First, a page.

Dead Drop: Missives from the desk of K. M. AlexanderWant to stay in touch with me? Sign up for Dead Drop, my rare and elusive newsletter. Subscribers get news, previews, and notices on my books before anyone else delivered directly to their inbox. I work hard to make sure it’s not spammy and full of interesting and relevant information.  SIGN UP TODAY →

Orycon 39 - Oregon’s premier science fiction & fantasy convention

My Orycon 39 Schedule

It’s November 1st! That means in a few weeks (17 days), I’ll be making a pilgrimage to the lovely city of Portland, Oregon where I will be attending Orycon 39. This will be my first Orycon, and I couldn’t be more excited.

I’m not running a table, but I’ll be on a whole bunch of panels, and on Friday night I’m doing a reading! As with previous conventions, I’ve listed out my schedule below. Find out more about my fellow panelists by clicking on their names, links go to their respective corners on the web. Buy their books, bring ’em with you and get ’em signed. As before, it’ll be a blast sitting alongside such talent.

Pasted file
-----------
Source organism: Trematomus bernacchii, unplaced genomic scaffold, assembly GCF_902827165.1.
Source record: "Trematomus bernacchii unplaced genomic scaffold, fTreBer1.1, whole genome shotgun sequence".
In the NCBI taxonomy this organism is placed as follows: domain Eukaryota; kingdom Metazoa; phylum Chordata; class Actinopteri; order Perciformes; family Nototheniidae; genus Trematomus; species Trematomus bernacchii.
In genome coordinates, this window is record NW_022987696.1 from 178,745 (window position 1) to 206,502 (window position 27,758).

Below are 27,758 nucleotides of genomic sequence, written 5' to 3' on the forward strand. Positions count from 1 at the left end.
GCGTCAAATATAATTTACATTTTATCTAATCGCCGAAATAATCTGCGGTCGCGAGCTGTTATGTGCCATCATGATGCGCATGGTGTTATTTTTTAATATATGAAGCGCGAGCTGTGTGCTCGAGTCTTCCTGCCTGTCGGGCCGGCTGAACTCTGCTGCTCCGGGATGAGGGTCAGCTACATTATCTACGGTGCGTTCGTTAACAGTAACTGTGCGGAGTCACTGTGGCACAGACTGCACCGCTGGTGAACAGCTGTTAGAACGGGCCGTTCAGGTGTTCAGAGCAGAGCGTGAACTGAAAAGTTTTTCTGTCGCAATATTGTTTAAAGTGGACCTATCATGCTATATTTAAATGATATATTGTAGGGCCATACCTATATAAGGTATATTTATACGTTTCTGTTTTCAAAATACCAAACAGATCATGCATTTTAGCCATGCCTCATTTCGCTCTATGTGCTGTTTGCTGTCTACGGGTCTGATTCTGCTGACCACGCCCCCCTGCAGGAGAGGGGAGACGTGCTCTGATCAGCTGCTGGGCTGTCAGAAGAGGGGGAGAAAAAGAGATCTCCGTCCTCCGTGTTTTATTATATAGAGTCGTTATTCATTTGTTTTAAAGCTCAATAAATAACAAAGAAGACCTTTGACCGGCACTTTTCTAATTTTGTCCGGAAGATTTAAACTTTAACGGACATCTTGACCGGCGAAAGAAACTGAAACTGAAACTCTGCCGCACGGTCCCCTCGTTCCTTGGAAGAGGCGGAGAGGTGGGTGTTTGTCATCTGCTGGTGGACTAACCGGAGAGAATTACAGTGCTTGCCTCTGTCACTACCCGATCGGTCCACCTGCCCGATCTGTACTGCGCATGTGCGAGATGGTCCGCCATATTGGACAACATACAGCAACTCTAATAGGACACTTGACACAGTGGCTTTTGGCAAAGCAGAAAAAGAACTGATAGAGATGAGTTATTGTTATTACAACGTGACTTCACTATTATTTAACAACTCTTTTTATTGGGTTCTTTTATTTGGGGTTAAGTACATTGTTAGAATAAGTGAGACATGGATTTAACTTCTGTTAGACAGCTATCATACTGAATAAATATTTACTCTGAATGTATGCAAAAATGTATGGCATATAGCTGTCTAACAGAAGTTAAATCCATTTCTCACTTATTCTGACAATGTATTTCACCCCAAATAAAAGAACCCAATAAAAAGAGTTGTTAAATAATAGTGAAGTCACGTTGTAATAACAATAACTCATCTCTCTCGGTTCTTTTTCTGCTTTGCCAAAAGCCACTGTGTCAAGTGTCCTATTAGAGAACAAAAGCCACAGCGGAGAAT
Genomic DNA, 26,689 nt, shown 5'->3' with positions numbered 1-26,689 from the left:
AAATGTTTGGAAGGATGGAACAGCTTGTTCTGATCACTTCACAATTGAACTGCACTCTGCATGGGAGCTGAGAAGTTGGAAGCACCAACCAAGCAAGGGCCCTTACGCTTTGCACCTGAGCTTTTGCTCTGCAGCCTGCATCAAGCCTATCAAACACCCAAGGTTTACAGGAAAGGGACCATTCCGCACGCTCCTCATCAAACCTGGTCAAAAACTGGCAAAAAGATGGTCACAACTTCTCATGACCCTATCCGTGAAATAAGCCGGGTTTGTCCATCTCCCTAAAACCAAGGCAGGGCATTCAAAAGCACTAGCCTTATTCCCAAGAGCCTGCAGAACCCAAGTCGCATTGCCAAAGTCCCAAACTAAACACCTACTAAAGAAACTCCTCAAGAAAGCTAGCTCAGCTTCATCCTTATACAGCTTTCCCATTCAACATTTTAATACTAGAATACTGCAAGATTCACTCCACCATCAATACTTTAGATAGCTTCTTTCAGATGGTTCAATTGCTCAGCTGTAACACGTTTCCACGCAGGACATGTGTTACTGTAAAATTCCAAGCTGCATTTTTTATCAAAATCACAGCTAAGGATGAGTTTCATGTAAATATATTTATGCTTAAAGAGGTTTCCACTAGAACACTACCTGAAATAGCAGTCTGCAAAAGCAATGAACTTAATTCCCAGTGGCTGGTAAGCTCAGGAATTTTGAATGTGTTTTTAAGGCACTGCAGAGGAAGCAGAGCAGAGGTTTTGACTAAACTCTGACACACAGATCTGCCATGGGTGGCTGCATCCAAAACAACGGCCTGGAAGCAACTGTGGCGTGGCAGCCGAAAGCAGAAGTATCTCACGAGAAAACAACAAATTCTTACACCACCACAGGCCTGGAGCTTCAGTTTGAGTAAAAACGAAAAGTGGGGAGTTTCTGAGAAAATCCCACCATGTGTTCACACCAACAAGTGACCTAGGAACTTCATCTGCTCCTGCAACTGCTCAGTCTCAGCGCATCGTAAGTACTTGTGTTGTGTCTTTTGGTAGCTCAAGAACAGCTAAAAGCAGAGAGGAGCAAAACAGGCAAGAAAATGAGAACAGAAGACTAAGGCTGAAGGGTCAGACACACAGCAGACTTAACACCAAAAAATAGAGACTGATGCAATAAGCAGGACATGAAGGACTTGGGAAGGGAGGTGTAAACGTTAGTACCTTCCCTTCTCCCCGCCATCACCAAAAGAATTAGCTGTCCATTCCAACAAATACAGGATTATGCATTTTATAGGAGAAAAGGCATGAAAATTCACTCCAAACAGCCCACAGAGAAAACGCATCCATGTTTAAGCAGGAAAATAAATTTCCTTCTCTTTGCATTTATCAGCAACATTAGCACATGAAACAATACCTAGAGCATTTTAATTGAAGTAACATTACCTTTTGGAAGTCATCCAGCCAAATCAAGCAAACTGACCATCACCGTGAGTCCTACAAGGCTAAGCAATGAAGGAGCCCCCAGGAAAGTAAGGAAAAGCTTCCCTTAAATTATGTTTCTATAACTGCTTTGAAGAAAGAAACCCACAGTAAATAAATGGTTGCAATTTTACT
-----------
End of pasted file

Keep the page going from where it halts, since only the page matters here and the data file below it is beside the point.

If you see me in the hallway, feel free to say hello! I’m happy to join in on a game, grab a beer, or just talk shop. I’m the big guy wearing all black.


🗓 FRIDAY, NOVEMBER 17th

2:00 PM – 3:00 PM — The Paranormal as Metaphor

Location: White Stag
Moderator: Blythe Ayne
Panelists: Mike Chinakos, Ann Gimpel, Rachel Swirsky, K. M. Alexander
Details: Is a vampire ever just a vampire?

3:00 PM – 4:00 PM — Checks & Balances: Magic in a Fantasy Setting

Location: Wenatchee, Room 166
Moderator: Diana Pharaoh Francis
Panelists: Elliott Kay, S. B. Sebrick, K. M. Alexander
Details: Every great spell or power has a disclaimer attached. Join our pros as they address the balance of having compelling and powerful magic in fantasy while avoiding making it a panacea or Deus ex Machina.

7:30 PM – 8:00 PM — K. M. Alexander Reading

Location: Millennium Falcon, Room 252
Moderator: K. M. Alexander
Details: Hey, would you look at this! I’m doing a reading. Before you hit up a room party or turn in for the evening why not come by and listen to me read a creepy excerpt from one of my books. Which book? We will see.


🗓 SATURDAY, NOVEMBER 18th

4:00 PM – 5:00 PM — Nanowrimo: What is It, and Why or Why Not?

Location: Spokane, Room 256
Moderator: Lee French
Panelists: Josh Boykin, Jason M. Hough, Jennifer Linnaea, K. M. Alexander